Category: Big Ideas

Stay home. Stay safe. The (perhaps intended) consequences of weapons of war in the hands of civilians.

Stay home. Stay safe. The (perhaps intended) consequences of weapons of war in the hands of civilians.

The Gilroy Garlic Festival. El Paso, until recently a bustling tourist town. Dayton’s Oregon district, a place for enjoyment.

Two deadly weekends in America. The spirit of the three communities crushed.

The carnage – local. The impact – universal.

Lessons are being learned: Your life is cheap. Be afraid. Be very, very afraid.

We used to ponder terror in an abstract way. It was in someone else’s back yard. We would tut-tut over places like Syria, Lebanon, the Sudan, Sierra Leone, and Thailand under the Khmer Rouge. We would send of few bucks to a humanitarian charities and pray for those people.

Yes, we’ve experienced terror on a grand scale in the US. Anyone who was in New York City on 9/11/2001, or who knew someone in New York on that day can never shake the images. Time, though has dulled the edge of that memory.

But now we are constantly reminded: Terror is possible just around your corner. At your place of worship. Where you shop. At that festival you attend every year. At the movies. At your local bar. On public transportation. Anywhere where people gather.

The reasons behind acts of domestic terror are various. But the common thread is a type of gun, an assault weapon like the AR15 that can fire many rounds per second. Weapons of War, in the hands of a civilian.

Some kid. Somebody you might know.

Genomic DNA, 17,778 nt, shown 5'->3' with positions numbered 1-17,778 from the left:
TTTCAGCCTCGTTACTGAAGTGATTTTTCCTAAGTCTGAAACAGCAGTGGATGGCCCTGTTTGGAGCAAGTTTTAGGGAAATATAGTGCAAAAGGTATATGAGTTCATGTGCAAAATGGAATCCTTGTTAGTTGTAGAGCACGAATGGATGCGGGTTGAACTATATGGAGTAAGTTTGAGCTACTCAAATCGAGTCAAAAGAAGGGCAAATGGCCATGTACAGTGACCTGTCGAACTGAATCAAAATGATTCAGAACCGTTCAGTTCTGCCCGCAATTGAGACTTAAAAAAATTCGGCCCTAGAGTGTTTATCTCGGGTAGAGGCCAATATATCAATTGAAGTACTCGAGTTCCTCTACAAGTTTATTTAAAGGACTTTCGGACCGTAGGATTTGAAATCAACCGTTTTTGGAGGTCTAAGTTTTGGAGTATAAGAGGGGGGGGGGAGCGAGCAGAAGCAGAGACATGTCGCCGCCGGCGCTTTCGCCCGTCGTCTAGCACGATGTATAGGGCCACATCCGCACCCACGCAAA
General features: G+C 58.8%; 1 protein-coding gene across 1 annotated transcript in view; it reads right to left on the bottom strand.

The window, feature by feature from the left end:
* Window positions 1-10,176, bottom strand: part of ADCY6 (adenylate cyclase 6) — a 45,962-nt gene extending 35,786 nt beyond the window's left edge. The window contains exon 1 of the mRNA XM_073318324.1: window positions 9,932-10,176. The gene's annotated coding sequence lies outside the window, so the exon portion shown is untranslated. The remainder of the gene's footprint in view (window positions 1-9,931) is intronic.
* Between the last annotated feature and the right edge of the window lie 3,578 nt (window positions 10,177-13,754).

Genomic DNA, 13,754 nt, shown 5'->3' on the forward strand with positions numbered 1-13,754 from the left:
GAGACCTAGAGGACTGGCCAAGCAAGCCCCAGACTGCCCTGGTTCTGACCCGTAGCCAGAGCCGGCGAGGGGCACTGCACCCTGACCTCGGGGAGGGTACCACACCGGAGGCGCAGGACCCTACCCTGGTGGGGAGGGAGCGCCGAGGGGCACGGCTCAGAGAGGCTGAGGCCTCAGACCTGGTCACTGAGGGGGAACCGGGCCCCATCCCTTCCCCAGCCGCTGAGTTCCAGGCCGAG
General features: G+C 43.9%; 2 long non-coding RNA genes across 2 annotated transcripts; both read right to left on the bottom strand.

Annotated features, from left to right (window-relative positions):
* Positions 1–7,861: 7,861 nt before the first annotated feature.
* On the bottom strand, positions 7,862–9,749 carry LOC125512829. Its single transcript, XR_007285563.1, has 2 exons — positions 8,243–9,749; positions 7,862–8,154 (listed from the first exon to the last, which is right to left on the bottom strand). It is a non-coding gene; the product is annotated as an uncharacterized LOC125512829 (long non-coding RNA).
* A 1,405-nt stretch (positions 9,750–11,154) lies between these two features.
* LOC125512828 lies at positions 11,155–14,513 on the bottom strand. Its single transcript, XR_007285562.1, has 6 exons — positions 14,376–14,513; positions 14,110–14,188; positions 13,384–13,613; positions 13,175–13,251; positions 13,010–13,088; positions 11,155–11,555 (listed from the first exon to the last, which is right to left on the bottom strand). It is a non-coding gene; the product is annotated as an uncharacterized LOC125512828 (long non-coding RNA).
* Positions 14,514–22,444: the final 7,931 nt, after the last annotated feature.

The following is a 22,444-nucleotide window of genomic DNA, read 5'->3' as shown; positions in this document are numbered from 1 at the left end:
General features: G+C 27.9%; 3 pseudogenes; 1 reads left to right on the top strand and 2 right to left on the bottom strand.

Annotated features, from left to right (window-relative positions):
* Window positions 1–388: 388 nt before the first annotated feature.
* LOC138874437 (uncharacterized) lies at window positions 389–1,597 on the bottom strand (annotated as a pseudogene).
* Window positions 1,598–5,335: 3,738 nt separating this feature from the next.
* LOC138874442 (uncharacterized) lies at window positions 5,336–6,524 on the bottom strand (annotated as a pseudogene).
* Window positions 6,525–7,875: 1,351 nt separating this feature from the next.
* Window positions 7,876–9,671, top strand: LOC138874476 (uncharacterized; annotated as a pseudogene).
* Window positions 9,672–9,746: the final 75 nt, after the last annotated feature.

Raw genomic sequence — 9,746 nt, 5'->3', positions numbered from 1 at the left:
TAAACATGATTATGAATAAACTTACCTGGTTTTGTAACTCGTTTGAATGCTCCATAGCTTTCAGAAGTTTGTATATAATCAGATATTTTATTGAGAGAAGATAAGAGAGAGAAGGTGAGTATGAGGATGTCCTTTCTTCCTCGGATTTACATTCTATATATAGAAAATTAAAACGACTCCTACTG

As we hear of each new carnage, we learn. We adapt. We think twice before we go out of the house. When we are out and about,we carefully scan our environment for signs of an attack. We look for places where we could hide from an “active shooter.” But we know that AR15’s can cut through just about any material, and so we just pray that it’s not us.

Please God, not here. Not today.

Each day that nothing is done to change the omnipresence of assault weapons, the likelihood increases that next time, the carnage will happen where we are. Maybe, to us.

We may begin to prefer a perpetual sheltering in place, at home.

At scale, this means a population largely immobilized. Sick from fear, effectively silenced, listening to a monologue of manipulation from social media and the news.

A few will still plan their moment of fame with a gun, an easily acquired assault weapon.

This future is not inevitable. Changing this dark fate takes common sense and guts, but it can be done. Start with the easy thing: Pass the gun reform laws that are on the table now. And then move on to the hard, but essential action: Ban assault rifles in the hands of civilians.